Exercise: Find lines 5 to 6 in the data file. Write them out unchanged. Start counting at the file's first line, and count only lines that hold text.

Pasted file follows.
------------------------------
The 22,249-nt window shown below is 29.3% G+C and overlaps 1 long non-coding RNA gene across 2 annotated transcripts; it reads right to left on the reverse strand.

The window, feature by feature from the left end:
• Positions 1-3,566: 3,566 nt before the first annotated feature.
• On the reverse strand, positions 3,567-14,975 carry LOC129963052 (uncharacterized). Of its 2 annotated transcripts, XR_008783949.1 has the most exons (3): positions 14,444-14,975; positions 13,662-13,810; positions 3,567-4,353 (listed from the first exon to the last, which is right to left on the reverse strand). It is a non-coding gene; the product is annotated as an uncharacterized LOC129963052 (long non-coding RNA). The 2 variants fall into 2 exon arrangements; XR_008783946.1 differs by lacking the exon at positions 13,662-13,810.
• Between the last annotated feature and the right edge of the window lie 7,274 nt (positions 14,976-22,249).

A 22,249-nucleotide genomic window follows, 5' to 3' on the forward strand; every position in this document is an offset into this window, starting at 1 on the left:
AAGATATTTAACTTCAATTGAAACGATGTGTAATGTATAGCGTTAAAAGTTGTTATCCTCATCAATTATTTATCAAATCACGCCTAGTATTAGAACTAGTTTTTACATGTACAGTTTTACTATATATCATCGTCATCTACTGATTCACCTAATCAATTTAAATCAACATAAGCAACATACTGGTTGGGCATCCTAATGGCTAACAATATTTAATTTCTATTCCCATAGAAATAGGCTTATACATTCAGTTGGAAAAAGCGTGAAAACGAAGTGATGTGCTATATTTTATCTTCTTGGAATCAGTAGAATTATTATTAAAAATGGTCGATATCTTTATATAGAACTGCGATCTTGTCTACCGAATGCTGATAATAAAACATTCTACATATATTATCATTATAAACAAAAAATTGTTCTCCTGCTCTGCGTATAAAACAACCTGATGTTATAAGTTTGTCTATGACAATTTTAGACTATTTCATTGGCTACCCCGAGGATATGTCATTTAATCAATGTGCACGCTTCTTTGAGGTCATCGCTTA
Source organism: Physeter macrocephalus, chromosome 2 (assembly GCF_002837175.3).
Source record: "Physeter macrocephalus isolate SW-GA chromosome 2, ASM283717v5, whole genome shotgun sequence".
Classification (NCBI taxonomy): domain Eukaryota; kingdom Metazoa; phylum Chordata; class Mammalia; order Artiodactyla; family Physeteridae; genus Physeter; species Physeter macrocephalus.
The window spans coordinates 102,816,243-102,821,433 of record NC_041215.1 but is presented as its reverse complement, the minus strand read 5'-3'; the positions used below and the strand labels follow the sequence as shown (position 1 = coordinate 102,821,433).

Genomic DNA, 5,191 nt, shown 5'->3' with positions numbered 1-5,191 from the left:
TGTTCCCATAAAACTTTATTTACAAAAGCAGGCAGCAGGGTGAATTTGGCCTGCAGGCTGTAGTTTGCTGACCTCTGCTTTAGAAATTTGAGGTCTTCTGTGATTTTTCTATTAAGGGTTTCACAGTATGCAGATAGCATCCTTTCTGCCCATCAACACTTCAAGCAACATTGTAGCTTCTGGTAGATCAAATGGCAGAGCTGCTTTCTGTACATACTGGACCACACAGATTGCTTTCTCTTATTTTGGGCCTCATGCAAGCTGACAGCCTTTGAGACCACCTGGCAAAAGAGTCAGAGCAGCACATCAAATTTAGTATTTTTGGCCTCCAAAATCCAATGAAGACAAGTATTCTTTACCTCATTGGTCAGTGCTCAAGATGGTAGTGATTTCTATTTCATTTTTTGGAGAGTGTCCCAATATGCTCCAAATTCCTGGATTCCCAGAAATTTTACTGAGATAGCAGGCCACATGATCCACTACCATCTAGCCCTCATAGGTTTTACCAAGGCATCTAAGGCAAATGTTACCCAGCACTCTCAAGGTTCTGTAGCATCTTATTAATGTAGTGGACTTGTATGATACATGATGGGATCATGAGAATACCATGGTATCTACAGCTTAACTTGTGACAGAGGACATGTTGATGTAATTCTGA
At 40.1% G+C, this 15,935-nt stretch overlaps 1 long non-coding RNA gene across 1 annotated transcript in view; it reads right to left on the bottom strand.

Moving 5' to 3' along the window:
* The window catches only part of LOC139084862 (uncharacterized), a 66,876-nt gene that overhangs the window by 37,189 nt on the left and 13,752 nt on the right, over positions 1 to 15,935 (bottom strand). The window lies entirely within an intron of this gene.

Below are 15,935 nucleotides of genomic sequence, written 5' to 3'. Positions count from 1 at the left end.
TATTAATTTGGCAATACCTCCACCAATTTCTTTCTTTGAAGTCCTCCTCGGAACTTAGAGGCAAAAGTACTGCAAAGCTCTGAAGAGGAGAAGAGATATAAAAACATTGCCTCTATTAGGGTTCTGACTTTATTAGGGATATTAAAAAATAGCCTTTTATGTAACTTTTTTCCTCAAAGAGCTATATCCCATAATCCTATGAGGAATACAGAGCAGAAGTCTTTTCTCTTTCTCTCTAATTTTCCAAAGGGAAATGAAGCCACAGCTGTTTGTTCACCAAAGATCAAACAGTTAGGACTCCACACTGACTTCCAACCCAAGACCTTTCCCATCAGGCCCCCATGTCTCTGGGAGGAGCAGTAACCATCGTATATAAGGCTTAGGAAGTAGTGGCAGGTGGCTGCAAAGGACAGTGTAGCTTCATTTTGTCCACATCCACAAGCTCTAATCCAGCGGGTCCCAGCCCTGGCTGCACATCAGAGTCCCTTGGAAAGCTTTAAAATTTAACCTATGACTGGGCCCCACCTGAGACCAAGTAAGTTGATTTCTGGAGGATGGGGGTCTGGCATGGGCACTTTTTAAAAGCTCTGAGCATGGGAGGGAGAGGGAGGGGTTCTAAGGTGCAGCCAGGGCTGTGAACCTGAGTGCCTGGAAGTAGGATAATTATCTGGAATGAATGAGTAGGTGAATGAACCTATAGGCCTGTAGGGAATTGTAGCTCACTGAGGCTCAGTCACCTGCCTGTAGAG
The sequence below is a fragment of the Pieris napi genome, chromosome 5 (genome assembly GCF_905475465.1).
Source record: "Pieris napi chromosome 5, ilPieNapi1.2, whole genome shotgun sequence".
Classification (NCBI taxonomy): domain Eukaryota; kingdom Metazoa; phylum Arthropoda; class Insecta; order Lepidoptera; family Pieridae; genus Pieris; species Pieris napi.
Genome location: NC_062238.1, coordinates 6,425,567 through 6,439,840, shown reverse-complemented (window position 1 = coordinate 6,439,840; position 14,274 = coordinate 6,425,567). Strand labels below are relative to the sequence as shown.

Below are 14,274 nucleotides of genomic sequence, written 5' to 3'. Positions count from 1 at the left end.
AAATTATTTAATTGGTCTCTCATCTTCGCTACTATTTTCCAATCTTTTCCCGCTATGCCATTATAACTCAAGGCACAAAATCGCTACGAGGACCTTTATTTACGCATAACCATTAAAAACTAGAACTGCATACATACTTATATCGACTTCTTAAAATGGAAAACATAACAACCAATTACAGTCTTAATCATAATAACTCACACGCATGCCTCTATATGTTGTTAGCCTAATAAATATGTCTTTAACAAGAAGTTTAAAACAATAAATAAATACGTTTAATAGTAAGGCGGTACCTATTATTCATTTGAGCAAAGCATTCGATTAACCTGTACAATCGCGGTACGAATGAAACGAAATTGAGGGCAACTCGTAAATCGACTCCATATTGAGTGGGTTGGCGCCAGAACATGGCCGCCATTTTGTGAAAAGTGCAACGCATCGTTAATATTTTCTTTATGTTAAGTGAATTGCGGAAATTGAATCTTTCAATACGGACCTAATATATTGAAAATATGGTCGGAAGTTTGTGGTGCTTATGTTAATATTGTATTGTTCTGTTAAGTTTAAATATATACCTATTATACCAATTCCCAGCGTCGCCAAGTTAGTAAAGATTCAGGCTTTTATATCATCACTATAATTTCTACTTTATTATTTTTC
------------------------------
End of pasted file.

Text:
• Between the last annotated feature and the right edge of the window lie 7,274 nt (positions 14,976-22,249).

A 22,249-nucleotide genomic window follows, 5' to 3' on the forward strand; every position in this document is an offset into this window, starting at 1 on the left: